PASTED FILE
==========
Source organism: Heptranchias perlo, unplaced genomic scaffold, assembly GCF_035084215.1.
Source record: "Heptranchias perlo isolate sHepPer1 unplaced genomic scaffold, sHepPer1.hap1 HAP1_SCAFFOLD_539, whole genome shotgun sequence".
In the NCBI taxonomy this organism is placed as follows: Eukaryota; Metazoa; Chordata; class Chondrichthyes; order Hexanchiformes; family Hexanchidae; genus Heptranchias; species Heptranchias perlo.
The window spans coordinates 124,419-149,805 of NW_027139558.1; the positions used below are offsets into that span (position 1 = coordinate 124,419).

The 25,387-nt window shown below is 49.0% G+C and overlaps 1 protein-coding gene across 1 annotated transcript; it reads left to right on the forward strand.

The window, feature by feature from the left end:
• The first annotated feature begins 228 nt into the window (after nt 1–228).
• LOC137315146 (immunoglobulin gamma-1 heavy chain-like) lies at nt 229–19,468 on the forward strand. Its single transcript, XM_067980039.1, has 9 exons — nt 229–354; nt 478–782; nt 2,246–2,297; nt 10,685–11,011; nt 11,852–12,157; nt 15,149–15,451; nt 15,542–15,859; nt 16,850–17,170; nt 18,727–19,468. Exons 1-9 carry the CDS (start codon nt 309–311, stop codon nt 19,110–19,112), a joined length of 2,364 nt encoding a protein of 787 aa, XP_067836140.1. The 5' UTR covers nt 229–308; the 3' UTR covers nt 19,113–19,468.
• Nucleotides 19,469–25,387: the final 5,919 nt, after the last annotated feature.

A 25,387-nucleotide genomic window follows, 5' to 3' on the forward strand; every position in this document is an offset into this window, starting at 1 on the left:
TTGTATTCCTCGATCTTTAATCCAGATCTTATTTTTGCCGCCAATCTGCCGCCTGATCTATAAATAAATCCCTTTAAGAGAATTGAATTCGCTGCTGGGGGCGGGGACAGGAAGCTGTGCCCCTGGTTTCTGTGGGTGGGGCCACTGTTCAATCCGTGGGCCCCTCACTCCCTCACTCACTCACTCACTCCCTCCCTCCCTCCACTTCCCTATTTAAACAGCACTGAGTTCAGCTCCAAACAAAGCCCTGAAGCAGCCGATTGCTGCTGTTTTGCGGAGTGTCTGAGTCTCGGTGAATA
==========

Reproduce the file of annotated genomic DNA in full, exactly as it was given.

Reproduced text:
Source organism: Heptranchias perlo, unplaced genomic scaffold, assembly GCF_035084215.1.
Source record: "Heptranchias perlo isolate sHepPer1 unplaced genomic scaffold, sHepPer1.hap1 HAP1_SCAFFOLD_539, whole genome shotgun sequence".
In the NCBI taxonomy this organism is placed as follows: Eukaryota; Metazoa; Chordata; class Chondrichthyes; order Hexanchiformes; family Hexanchidae; genus Heptranchias; species Heptranchias perlo.
The window spans coordinates 124,419-149,805 of NW_027139558.1; the positions used below are offsets into that span (position 1 = coordinate 124,419).

The 25,387-nt window shown below is 49.0% G+C and overlaps 1 protein-coding gene across 1 annotated transcript; it reads left to right on the forward strand.

The window, feature by feature from the left end:
• The first annotated feature begins 228 nt into the window (after nt 1–228).
• LOC137315146 (immunoglobulin gamma-1 heavy chain-like) lies at nt 229–19,468 on the forward strand. Its single transcript, XM_067980039.1, has 9 exons — nt 229–354; nt 478–782; nt 2,246–2,297; nt 10,685–11,011; nt 11,852–12,157; nt 15,149–15,451; nt 15,542–15,859; nt 16,850–17,170; nt 18,727–19,468. Exons 1-9 carry the CDS (start codon nt 309–311, stop codon nt 19,110–19,112), a joined length of 2,364 nt encoding a protein of 787 aa, XP_067836140.1. The 5' UTR covers nt 229–308; the 3' UTR covers nt 19,113–19,468.
• Nucleotides 19,469–25,387: the final 5,919 nt, after the last annotated feature.

A 25,387-nucleotide genomic window follows, 5' to 3' on the forward strand; every position in this document is an offset into this window, starting at 1 on the left:
TTGTATTCCTCGATCTTTAATCCAGATCTTATTTTTGCCGCCAATCTGCCGCCTGATCTATAAATAAATCCCTTTAAGAGAATTGAATTCGCTGCTGGGGGCGGGGACAGGAAGCTGTGCCCCTGGTTTCTGTGGGTGGGGCCACTGTTCAATCCGTGGGCCCCTCACTCCCTCACTCACTCACTCACTCCCTCCCTCCCTCCACTTCCCTATTTAAACAGCACTGAGTTCAGCTCCAAACAAAGCCCTGAAGCAGCCGATTGCTGCTGTTTTGCGGAGTGTCTGAGTCTCGGTGAATA